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Inspirational appeal is when a person arouses the enthusiasm of other persons for a subject through influencing the other persons’ values, aspirations and ideas (Kreitner & Angelo, 2012). A person can also make requests that arouse the passion of other individuals through increasing their confidence of making it (Kreitner & Angelo, 2012).


A classmate says that if the local animal shelter or the ASPCA lets him enter the room filled with kittens and shows him a poignant video regarding ill-treated pets, the classmate will adopt them. He assumes that if ASPCA shows him how to become an inspiration through adopting the pets, he would most probably take all of them and donate charitably to facilitate their endeavors. Many organizations use touching requests to make people act

Consultation Tactic

The person exerting force tries to find the contribution of others in making a judgment or in developing a plan on how to put into operation a projected policy, change, strategy (New Charter University 2014). The person seeks for the participation of people who support the strategy, policy or change (Kreitner & Angelo, 2012). Such type of influence depends on coercion or incentive so that to obtain what someone wants. The person uses the others as consultants to help him or her (Nebraska University, Lincoln, 2007).


An aspiring graduate student says that she wants to do her postgraduate degree and she has asked her university teachers to write recommendation letters for her. According to her, she goes to her professors and asks them for guidance, influencing them to write her the letters. She asks questions regarding the graduate school, in particular the instructors who attended the graduate school she wants to go to. They have consulted her about UWM, its programs and what she should do to be admitted to the school. She is hoping to both obtain counsel and persuade the professor to do some things for her and help her go to graduate school through discussion with the relevant people and writing a recommendation letter.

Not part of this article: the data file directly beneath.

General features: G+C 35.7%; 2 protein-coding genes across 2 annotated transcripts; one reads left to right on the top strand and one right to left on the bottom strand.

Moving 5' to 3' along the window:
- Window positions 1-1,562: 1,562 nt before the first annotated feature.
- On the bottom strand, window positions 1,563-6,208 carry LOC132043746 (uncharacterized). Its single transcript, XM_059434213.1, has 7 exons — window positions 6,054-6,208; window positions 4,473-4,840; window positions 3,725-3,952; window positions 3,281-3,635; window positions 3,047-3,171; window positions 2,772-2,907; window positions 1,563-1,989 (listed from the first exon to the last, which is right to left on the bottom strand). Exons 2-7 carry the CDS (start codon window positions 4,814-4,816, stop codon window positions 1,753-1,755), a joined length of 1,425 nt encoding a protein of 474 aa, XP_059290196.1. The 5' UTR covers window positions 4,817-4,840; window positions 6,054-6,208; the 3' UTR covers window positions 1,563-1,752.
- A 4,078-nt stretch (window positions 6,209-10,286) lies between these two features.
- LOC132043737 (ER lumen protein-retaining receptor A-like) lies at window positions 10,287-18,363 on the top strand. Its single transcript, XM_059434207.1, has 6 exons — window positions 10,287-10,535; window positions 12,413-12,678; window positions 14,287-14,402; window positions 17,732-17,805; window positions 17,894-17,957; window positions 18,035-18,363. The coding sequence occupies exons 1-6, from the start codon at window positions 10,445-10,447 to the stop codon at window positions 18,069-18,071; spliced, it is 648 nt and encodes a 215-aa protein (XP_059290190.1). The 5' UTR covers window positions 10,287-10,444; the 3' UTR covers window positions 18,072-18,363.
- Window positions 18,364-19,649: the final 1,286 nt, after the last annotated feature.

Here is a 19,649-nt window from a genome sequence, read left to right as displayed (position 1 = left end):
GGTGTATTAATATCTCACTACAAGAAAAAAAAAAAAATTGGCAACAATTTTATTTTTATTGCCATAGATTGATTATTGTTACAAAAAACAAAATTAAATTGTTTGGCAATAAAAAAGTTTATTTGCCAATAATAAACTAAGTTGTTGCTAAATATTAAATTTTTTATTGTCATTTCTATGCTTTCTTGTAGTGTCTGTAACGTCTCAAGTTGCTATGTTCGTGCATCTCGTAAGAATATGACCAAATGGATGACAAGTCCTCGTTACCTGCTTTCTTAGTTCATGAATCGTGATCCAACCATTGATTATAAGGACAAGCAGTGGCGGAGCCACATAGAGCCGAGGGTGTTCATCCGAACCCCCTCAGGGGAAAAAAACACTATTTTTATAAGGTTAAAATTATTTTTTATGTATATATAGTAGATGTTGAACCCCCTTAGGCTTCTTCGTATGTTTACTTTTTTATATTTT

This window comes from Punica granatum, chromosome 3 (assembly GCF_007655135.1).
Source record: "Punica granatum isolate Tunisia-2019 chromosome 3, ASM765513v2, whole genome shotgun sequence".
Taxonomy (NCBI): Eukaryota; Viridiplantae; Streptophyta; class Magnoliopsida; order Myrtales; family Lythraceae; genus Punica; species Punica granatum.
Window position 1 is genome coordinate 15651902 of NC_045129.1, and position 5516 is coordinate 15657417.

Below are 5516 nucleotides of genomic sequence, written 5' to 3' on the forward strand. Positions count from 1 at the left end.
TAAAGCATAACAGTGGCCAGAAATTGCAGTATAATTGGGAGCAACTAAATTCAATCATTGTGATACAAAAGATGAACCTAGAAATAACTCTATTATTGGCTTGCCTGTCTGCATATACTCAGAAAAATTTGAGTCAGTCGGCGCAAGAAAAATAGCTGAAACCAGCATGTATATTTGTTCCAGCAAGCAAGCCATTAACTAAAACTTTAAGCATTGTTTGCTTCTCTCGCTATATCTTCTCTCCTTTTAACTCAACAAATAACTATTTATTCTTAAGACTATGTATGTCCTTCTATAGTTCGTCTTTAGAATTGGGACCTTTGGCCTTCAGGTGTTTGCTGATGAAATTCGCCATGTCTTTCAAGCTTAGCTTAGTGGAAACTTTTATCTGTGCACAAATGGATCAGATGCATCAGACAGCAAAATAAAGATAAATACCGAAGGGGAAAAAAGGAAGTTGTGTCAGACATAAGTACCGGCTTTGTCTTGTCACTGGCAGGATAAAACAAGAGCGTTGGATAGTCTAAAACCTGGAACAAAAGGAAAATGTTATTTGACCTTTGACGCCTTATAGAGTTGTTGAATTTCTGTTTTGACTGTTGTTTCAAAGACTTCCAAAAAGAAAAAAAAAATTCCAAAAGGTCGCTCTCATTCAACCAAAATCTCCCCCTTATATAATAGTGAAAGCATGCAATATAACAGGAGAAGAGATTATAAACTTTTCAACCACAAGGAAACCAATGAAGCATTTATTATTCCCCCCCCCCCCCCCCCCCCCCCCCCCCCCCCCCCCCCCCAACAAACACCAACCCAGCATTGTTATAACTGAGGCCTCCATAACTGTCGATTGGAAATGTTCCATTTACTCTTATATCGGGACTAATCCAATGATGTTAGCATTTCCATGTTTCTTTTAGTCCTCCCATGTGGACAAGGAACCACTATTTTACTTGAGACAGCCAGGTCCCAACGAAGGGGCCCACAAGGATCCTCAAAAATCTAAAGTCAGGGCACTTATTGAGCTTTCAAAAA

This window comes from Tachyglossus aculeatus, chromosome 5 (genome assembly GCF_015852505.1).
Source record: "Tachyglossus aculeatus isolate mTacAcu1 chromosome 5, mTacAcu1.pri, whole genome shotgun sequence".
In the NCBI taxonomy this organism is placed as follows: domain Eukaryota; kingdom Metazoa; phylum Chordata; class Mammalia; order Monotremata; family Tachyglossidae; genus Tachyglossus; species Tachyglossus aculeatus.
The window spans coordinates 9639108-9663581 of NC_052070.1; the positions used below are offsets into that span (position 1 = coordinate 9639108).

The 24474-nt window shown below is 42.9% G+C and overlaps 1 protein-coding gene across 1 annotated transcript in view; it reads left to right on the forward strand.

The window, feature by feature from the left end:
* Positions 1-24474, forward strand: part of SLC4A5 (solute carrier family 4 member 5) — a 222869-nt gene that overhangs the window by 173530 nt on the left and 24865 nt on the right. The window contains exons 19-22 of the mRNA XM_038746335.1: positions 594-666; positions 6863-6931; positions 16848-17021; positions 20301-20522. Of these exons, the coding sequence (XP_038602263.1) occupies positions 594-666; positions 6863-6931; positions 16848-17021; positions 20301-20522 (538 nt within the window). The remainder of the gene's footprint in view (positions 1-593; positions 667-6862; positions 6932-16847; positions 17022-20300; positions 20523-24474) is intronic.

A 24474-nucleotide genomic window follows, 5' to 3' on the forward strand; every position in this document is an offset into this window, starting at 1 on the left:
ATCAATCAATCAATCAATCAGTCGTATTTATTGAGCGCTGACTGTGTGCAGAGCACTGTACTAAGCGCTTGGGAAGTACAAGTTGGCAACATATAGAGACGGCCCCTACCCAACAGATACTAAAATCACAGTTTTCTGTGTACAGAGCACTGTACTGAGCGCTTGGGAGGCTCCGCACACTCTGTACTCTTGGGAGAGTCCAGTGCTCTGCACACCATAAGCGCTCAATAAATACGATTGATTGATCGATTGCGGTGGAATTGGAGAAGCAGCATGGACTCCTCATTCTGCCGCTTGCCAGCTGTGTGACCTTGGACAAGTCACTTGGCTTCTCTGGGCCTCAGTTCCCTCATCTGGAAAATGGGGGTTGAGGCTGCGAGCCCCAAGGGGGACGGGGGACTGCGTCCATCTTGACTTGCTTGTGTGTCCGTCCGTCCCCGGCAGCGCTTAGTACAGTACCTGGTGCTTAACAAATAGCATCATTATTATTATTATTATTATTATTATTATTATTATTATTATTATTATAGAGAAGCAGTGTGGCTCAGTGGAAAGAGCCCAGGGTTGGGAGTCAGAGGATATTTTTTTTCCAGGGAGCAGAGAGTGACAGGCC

Exchange Tactic

In this tactic, the person exerting power gives someone something for what he or she wants in exchange (Nebraska University, Lincoln, 2007). The person proposes an exchange of favors, promises to share the benefits, or indicates readiness to return the debt later if the other people help in accomplishing the task. The tactic is a mutual benefit (Kreitner & Angelo, 2012).

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A person offers to buy their partners beer and make them a cake if the partners are spouses become polite to their mother-in-laws for dinner and avoids any jokes regarding the mother-in-laws’ recent weight gain.

Coercive/Pressure Tactic

Coercion occurs when the power holder exerts persuasion using penalties, demands, frequent checking and threats to do what he/she desires (Kreitner & Angelo, 2012). To pressure or coerce people means to exert undue influence upon people to do what one desires or else he will let undesirable things happen to them (Kreitner & Angelo, 2012).